• Cindy

Sent from my iPad

On Aug 2, 2011, at 18:38, Mimi Hui wrote:

> I agre w/ Sonali. We use Axure and even then, developers and clients frequently don't read anything. > Mimi > > On Tue, Aug 2, 2011 at 8:22 AM, Sonali Bendre wrote: > >> My experience is that people don't like to read. They understand visuals better. >> I make interaction specifications a part of wireframes. It appear as call-outs on wireframes. And people do read and comment on it. I also add technical questions there if any. It helps them correlate it with the interaction specs. >> >> It works well! Making a separate document just for UI specs works for our own understanding. But may not be finally read by the stakeholders. >>
>> -Sonali >>
>> >> > To: sonasb@hotmail.com [2] >> > Subject: Re: [IxDA] Poll: Are you still writing UX specs? >> > From: eriklevitch@gmail.com [3] >> > Date: Tue, 2 Aug 2011 00:32:55 -0500 >> > >> > I tend to write interaction specifications while avoiding overtly technical >> > specifications. In my mind, it is the best use of my time to write >> > annotations from the user's perspective. If I add technical specifications to >> > wireframes, then I feel like my document is trying to accomplish too many >> > things at once. >> > >> > However, how many interaction designers are completely bypassing wireframes >> > and just prototyping? Obviously, a prototype communicates >> > functionality/interactivity more than a static document ever could. >> > >> > Do you still create documentation or do you use other methods to communicate >> > your design? >> > >> >
>> > >> > - Erik >> > >> > >> >> (((Ple >> >

2 Aug 2011 - 11:06pm
yoni
2009

I agree with your points about developers and/or clients not reading (or understanding) any sort of specs or wireframes. I've always hated them, no matter what role I've been in.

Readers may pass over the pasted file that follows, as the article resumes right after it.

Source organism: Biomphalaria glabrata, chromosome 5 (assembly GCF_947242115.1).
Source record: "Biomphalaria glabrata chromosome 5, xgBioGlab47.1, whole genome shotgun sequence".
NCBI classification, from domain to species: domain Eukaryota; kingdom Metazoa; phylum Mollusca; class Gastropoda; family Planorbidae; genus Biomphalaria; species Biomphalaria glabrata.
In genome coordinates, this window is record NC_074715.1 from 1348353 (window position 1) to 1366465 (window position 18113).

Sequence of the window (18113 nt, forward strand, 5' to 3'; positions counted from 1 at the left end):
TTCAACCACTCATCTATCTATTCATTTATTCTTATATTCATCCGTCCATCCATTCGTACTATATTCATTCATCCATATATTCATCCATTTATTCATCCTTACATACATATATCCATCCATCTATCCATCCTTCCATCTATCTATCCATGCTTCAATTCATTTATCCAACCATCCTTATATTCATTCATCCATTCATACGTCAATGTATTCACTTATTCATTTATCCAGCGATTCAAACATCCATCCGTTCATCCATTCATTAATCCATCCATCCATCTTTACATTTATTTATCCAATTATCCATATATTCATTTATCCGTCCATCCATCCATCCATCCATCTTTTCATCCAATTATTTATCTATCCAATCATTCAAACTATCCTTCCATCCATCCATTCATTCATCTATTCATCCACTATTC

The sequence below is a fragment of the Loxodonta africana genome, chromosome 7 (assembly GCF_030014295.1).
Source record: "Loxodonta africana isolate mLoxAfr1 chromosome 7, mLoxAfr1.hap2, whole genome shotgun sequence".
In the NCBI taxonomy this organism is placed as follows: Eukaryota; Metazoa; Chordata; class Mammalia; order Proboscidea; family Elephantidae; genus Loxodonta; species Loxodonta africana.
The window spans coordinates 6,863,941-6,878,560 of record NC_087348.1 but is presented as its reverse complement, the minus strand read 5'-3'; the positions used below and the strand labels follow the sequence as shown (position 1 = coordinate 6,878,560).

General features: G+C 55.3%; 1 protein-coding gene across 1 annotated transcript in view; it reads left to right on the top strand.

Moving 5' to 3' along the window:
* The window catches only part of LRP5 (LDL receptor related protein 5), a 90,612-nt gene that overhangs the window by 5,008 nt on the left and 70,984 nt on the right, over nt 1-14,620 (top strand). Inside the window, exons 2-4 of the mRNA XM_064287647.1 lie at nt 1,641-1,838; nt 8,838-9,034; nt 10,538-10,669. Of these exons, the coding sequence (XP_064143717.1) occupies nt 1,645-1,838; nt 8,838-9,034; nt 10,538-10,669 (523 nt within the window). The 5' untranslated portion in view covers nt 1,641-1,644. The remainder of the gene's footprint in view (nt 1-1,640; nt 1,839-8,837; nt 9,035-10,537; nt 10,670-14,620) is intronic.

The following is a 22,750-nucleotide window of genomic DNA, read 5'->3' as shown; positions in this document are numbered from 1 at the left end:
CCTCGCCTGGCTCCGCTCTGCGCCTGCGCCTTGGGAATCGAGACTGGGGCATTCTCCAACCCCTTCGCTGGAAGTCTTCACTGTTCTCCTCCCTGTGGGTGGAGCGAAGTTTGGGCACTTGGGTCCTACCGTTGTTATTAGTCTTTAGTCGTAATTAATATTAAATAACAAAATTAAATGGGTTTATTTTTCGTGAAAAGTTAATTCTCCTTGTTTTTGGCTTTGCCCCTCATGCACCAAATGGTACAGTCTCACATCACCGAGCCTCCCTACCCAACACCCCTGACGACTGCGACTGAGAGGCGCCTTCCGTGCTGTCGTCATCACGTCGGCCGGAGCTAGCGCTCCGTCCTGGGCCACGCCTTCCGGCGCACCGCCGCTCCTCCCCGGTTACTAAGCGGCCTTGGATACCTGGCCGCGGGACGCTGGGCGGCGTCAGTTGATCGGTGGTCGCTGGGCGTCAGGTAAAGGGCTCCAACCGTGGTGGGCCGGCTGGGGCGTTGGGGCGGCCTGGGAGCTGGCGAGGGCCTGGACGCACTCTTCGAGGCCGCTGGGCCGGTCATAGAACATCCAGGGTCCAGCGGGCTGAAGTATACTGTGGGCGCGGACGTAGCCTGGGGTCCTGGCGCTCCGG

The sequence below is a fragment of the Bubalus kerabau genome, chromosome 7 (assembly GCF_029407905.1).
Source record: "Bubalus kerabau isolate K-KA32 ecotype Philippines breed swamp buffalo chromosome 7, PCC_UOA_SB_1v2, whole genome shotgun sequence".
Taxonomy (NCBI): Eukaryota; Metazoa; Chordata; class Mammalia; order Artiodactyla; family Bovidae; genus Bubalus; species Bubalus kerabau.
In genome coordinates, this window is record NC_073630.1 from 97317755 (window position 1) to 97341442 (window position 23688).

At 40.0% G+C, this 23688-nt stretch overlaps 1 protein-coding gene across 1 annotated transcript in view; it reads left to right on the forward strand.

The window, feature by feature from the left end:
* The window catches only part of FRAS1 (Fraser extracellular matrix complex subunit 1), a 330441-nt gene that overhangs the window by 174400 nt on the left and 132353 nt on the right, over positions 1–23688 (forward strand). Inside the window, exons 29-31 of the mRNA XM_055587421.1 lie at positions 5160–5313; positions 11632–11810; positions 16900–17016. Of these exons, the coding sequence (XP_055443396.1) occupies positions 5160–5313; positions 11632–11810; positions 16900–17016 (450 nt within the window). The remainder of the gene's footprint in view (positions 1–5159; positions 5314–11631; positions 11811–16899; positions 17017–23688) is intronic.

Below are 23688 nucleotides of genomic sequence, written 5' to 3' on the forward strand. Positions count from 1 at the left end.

As a prototyper, my prototypes are my primary deliverable. Consequently, my first rule is that I do not just "deliver" the prototypes. Prototypes are delivered (first seen and/or made available) in a review meeting or call. This allows me to steer the discussion, and make sure the purpose of the prototype is understood (rather than peripheral aspects of the things, which are not central).

This helps, but of course, people don't pay attention, or they often forget. So, in addition to any research-related artifacts, I typically deliver some manner of simple design description with screenshots (wireframe-y) for each major piece. More importantly, I provide annotated screen-recordings of the prototype in action. This allows clients, developers, and QA to understand precisely what is desired from an interaction -- no language barrier.

"What do you mean by this yada yada yada on click?" "This!"

It also expresses flow, in general, far better than any flat static deliverable I've ever seen.

"What happens here? Where will the user go after/next?" "This! There!"

No confusion, no communication barrier, no big-ass document or diagram that is unlikely to be read or understood by critical project/team players.

~ yoni

~~ ~ ~~ ~ ~~ ~ ~~ ~ ~~ ~ ~~ ~ ~~ ~ ~~ ~ ~~ ~ ~~ ~ ~~ ~ ~~ ~ ~~ ~ ~~ ~ ~~ ~ ~~ ~

Jonathan S. Knoll email: jonathan@infinityplusone.com web: http://infinityplusone.com/ linkedin: http://www.linkedin.com/in/jonathanknoll twitter: @yoni

On Aug 2, 2011, at 11:06 PM, Cindy Lu wrote: